I picked up the phone and called Ahmad Bilal Raghbat, the fixer whom I had hired to help me during my stay in Afghanistan. Bilal, as he goes by, was highly recommended by a New York Times journalist whom I had come into contact with while researching the country.

“I’m waiting outside. The security guards won’t let locals without a ticket into the airport,” he said.

The writer with an Afghan National Police (ANP) officer at the bomb-riddled Darul Aman Palace.The writer with an Afghan National Police (ANP) officer at the bomb-riddled Darul Aman Palace.So I search for the way out to meet Bilal. Then my mind started going places where it shouldn’t. What if Bilal is actually a Taliban member disguised as a journalist fixer? What if he hands me over to the Taliban? How could I trust someone who I have never met before with my life in a war zone? Time to find out!

I called him again as soon as I stepped out of the building since I had never seen him before. I see a young Afghan put a phone to his ear and his lips synced the words that I could hear in my phone. Ahh… so that is Bilal! He looked barely out of his twenties. He helped to load my luggage into his car and off we drove.

As we were driving, Bilal was describing the sights to me. There was the ISAF headquarters on the right, Massoud Square on the left, the Interior Ministry right ahead, and he went on and on. But all I could think about in my head was, “Is this guy going to kidnap me or is he just going to sell me off to the nearest bearded man?”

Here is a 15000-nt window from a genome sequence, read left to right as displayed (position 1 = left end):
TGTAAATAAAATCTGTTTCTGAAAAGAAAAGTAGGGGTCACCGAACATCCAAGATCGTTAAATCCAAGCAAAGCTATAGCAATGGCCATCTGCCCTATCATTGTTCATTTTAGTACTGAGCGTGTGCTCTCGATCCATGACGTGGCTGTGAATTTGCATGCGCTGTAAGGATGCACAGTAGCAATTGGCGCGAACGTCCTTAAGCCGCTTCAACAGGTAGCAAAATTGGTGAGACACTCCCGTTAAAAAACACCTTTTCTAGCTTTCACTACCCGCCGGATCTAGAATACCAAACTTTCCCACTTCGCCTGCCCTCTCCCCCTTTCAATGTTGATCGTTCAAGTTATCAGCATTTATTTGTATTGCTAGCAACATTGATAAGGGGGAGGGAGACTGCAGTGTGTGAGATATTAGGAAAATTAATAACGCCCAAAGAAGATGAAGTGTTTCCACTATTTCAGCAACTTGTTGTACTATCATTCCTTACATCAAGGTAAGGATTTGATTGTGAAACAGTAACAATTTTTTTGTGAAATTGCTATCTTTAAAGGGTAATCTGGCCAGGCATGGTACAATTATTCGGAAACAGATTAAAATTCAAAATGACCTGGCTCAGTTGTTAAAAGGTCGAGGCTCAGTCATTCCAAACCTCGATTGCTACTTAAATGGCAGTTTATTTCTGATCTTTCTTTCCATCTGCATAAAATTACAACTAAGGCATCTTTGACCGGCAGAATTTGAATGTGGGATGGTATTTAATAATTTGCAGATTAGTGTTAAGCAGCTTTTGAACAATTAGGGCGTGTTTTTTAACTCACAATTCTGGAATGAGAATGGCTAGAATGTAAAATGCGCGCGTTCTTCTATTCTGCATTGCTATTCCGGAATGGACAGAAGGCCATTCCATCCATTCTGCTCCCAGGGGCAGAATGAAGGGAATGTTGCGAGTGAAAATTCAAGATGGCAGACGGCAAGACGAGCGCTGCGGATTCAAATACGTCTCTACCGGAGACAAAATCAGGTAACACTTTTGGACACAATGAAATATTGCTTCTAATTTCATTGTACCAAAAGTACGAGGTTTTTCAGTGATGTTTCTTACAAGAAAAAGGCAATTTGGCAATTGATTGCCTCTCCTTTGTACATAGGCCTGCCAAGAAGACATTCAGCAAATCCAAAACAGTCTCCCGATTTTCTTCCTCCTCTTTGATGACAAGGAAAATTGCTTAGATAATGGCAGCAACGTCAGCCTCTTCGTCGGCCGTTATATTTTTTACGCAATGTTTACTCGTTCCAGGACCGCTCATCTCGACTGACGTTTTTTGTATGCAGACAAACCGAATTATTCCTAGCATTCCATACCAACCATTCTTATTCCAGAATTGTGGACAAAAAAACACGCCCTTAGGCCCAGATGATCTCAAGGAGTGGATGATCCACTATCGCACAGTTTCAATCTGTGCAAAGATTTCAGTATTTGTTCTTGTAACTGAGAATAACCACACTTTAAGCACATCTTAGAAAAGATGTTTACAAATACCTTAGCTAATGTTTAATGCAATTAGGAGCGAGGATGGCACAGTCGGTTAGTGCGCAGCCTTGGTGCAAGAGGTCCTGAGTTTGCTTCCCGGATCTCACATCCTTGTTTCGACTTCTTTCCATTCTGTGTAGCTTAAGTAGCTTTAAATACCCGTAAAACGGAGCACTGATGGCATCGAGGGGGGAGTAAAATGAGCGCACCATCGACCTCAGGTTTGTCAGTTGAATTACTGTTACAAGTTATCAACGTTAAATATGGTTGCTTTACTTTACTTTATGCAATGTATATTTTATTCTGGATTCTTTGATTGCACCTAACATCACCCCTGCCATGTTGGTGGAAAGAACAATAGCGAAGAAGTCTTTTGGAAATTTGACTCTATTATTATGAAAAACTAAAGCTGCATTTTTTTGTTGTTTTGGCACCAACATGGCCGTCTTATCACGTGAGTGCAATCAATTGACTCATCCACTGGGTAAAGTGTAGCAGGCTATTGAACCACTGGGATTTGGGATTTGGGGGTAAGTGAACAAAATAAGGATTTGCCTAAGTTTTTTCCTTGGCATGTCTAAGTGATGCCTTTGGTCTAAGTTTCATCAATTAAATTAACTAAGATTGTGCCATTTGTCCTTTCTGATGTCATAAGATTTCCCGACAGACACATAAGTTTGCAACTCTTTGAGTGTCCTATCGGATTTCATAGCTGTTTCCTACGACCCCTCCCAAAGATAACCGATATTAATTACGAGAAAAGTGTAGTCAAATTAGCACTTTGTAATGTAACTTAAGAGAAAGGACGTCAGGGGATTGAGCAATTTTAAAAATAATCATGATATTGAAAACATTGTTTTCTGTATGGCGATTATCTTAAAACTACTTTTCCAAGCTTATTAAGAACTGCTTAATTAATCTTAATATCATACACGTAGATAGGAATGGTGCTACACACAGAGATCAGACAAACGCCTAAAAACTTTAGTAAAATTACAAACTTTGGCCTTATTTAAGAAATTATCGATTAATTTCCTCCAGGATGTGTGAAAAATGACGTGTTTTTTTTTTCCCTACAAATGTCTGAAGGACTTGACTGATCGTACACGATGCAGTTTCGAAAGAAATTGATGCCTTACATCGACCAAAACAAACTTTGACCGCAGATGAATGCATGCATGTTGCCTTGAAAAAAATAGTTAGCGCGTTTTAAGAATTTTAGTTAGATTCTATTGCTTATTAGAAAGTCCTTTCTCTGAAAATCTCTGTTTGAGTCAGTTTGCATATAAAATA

We arrived at the guesthouse where I had already made a booking. Bilal helped me check in and then we sat for a while in my room as I tried to settle in. He then briefed me on the security situation in Kabul. As I feared, kidnapping is the number one threat that all foreigners face.

“It isn’t the Taliban that you need to be afraid of. It’s the petty criminals who think they can make easy money,” explains Bilal.

A clothing store on Chicken Street, Kabul.A clothing store on Chicken Street, Kabul.Aside from that, the normal risks of suicide bombings and attacks on foreign targets still stand and any threats or warnings should be taken seriously. I knew it was dangerous, but after a decade of US presence in the country, I would have thought the situation would be much better.